New investors often make the mistake of buying “trendy” companies.
Catching a stock at the start of its run can certainly bring big rewards, but most of the time that happens before the company is recognized as a star. Inexperienced investors often arrive late to the party and can get burned as a rally fades and the professionals move on to the next big thing.
This is why it is so important to look beyond the hype to see if your top picks are solid long-term growth stocks that can be held for decades, not weeks or months.
TransCanada’s fate is tied to the energy sector, but it does not rely on commodity prices to make its money. The company simply builds the infrastructure needed to move the oil and gas from the producers to their customers.
Oil and gas production might be slowing down in some of the high-cost shale plays, but overall output in Canada and the U.S. is still robust and TransCanada is seeing strong demand for new pipelines and storage facilities.
The company expects to complete $12 billion in new pipelines over the next three years, and another $34 billion of commercially secured projects is in development. As new assets go into service, cash flow increases and the company increases the dividend in step with the earnings growth.
The stock currently trades at a reasonable 20 times forward earnings and pays a dividend of $2.08 per share that yields about 3.8%.
Bank of Montreal
Canadians always complain about bank fees, and they should, but those fees are exactly the reason people should own bank stocks as a part of their dividend portfolios.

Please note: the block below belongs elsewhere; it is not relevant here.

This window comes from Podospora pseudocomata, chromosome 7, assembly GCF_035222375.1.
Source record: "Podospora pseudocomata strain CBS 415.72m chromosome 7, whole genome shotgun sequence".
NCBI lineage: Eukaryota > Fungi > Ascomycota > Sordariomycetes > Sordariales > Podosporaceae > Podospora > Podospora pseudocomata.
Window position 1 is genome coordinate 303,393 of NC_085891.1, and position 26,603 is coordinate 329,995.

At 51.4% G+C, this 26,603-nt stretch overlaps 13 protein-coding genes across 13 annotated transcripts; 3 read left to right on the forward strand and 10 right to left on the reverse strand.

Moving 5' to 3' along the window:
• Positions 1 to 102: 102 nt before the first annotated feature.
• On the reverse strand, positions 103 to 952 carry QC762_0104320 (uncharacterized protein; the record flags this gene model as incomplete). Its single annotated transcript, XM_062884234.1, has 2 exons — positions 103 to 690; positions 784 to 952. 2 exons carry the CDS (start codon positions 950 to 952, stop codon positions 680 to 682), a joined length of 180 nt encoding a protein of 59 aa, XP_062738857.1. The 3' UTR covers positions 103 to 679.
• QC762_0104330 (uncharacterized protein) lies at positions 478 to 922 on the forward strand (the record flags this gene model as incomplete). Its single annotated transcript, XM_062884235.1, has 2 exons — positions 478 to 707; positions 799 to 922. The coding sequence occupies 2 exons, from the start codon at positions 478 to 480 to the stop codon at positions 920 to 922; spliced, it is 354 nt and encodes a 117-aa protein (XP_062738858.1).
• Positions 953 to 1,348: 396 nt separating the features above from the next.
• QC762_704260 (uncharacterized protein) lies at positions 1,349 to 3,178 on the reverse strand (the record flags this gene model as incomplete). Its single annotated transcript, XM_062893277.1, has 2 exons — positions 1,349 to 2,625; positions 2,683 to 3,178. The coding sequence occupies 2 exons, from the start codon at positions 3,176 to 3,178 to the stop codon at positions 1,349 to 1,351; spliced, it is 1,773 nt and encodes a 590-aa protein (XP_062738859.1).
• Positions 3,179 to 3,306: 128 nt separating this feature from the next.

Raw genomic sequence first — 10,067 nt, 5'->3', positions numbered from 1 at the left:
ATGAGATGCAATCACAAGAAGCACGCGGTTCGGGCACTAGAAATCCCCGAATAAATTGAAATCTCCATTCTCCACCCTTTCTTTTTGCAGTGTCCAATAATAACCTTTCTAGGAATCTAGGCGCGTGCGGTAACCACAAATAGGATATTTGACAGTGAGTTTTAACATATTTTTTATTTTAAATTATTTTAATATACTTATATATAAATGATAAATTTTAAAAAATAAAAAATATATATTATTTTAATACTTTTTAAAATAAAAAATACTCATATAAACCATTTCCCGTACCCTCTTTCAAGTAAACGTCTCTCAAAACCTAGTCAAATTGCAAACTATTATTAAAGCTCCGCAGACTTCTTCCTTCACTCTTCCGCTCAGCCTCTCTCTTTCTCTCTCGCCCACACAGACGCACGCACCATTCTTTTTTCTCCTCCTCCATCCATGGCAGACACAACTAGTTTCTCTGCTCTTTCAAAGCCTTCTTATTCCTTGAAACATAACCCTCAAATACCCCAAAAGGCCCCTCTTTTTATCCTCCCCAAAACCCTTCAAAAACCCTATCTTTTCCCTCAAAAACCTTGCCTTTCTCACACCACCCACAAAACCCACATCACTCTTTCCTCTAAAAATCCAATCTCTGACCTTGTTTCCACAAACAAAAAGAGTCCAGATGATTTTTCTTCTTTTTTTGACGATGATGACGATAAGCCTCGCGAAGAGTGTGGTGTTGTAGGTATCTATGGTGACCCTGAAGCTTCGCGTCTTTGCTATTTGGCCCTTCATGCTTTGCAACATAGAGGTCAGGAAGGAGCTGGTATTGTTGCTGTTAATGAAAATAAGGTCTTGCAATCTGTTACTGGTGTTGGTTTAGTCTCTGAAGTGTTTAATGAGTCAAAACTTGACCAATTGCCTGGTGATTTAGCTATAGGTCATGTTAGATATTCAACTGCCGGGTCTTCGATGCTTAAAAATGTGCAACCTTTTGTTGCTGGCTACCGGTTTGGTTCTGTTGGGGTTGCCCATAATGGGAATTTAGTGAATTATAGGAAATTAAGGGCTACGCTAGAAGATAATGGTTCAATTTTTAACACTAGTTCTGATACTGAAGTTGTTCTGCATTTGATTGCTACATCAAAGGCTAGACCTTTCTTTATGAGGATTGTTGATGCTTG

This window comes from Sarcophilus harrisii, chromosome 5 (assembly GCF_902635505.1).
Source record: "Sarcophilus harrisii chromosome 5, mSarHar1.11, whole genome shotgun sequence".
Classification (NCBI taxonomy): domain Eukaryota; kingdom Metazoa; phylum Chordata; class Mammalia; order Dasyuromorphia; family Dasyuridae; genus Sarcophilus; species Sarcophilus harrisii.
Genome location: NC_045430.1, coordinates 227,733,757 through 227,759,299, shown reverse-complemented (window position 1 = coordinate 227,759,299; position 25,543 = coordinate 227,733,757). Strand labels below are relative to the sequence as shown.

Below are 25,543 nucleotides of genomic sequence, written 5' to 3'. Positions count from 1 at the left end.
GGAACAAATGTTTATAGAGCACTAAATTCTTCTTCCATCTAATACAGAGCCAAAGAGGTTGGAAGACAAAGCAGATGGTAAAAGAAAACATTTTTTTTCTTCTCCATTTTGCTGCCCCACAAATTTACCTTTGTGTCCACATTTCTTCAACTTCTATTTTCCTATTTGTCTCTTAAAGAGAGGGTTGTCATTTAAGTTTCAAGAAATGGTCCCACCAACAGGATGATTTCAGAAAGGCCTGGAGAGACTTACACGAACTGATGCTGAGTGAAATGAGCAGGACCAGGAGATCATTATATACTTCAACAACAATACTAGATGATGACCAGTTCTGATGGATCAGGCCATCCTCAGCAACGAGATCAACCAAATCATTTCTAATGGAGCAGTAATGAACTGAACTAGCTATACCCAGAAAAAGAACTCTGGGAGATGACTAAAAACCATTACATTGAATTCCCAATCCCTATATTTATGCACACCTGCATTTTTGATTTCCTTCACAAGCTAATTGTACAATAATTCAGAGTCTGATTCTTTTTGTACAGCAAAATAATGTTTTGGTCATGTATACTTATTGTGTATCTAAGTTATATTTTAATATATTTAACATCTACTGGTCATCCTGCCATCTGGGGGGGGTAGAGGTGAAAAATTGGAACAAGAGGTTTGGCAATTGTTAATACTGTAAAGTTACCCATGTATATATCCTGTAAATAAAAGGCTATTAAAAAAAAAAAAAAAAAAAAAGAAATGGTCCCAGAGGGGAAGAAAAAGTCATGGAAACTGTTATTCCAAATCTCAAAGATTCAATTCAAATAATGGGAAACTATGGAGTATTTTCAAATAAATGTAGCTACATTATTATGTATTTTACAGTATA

Financial institutions are always looking for creative ways to increase revenues and diversify their earnings streams. In Canada they have been doing this successfully for nearly two centuries.
Bank of Montreal was established in 1817. The institution has survived every major economic catastrophe the world has seen in the past 200 years and has paid investors a consistent annual dividend since 1829. That’s a track record worth investing in.
A growing U.S.-based operation gives Bank of Montreal a good hedge against any weakness that might hit the Canadian market in the coming years. The bank is also putting a stronger emphasis on its profitable wealth-management segment.
Bank of Montreal trades at an attractive 10.8 times forward earnings and pays a dividend of $3.20 per share that yields 4.2%.
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This article represents the opinion of the writer, who may disagree with the “official” recommendation position of a Motley Fool premium service or advisor. We’re Motley! Questioning an investing thesis — even one of our own — helps us all think critically about investing and make decisions that help us become smarter, happier, and richer, so we sometimes publish articles that may not be in line with recommendations, rankings or other content.
Fool contributor Andrew Walker has no position in any stocks mentioned.